Robotic machining technology has advanced to where it poses a serious alternative to metalcutting applications on more traditional machining centers. With the latest robotics equipment and related software, automation suppliers and robotic system integrators are gaining some traction using robots in many material-removal applications previously done only with machine tools.
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One of the most cost-effective ways to obtain the benefits of automation is by adding a bar feeder to a CNC lathe or other bar machine. Costing anywhere from about $10,000 to $40,000 depending on configuration, the devices can add hours of untended operating time for part volumes of a few hundred to tens of thousands.
Edge finishing is a relatively new term in manufacturing. It’s a new and deeper focus on what many used to call deburring, edge honing, edge preparation, edge prepping, burring, chamfering, or edge blending. Edge finishing goes beyond any of those definitions. Deburring, which is often considered wasted effort by managers, wrongly carries a negative connotation. In reality, deburring and edge-finishing processes add many benefits to parts—they create highly desirable edge quality—the quality most products need.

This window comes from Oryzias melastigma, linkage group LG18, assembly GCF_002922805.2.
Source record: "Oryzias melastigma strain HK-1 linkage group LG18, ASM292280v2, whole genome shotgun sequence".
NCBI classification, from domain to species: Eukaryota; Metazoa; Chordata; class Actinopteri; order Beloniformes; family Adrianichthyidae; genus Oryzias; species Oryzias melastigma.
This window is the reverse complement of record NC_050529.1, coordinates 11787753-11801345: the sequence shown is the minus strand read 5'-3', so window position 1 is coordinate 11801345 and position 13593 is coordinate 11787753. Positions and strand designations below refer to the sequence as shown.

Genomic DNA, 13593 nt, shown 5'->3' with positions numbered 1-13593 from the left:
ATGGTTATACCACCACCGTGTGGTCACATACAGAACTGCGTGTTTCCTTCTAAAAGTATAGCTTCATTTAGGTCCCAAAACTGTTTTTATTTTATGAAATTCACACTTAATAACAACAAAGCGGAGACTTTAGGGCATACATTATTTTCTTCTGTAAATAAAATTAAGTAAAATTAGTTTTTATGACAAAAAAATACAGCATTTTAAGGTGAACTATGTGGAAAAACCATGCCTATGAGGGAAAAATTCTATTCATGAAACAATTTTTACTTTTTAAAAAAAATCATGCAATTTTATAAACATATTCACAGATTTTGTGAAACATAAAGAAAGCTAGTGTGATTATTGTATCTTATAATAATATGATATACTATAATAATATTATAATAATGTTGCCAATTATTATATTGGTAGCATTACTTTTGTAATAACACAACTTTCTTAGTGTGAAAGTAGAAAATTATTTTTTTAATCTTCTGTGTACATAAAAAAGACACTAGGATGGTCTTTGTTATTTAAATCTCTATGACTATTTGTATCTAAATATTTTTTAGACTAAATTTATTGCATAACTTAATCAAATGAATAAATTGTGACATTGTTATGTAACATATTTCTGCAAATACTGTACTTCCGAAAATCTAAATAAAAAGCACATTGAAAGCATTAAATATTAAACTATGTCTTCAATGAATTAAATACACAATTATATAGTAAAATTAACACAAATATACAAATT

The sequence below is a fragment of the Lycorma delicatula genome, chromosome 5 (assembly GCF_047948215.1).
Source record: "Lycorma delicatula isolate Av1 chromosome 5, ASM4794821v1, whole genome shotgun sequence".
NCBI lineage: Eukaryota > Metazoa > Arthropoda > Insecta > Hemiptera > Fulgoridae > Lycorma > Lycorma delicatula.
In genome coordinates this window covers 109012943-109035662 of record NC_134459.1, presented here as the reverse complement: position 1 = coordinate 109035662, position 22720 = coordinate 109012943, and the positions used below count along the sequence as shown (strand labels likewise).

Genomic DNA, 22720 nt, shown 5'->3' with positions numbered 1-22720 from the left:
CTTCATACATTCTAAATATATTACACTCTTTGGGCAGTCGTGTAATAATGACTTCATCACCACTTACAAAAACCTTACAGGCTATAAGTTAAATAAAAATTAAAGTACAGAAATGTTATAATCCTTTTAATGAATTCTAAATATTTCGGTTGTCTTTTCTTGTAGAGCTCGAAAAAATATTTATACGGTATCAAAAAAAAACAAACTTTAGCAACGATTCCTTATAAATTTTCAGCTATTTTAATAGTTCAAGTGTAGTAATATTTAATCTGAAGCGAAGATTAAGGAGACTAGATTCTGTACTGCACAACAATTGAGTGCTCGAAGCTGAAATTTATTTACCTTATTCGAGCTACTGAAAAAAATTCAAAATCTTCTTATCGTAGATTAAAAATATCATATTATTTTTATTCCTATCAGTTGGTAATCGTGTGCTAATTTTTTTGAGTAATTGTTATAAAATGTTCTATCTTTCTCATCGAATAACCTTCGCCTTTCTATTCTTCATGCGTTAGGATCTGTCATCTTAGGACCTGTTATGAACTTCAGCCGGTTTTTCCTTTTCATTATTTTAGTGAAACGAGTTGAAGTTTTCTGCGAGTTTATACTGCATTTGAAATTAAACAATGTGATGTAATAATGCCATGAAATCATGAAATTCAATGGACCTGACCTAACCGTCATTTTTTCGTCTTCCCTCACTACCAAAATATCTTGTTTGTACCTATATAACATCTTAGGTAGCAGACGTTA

Shop efficiencies start with the machine tool controller, as today’s CNC equipment offers machine operators myriad tools for improving part surface finishes, allocating machine time, and cutting job cycle times.
There have been many process improvement trends in manufacturing over the decades, and none have had more significant ROI than machine monitoring. The increase in machine monitoring is owed in large part to the rise in popularity of the open and royalty-free interconnectivity standard MTConnect.
A recent effort by the Norton Advanced Applications Engineering Group demonstrates that for difficult-to-machine materials, grinding can be an economical alternative to other machining processes.
The additive manufacturing revolution is in full stride, flying in aircraft and giving manufacturers a robust tool for design and production
To stay ahead in the game, manufacturers constantly seek an edge over the competition. With today’s CAD/CAM software, the builders of aircraft, automobiles and other complicated systems get the innovative programming tools needed to coax the most performance from complex, expensive machine tools.
Northbrook, IL-based 3D printing company develops an all-new additive technology that can create functional, complex, high-strength parts out of composites.
The issues around OEE are not its utility but the ease and credibility of the data used to calculate it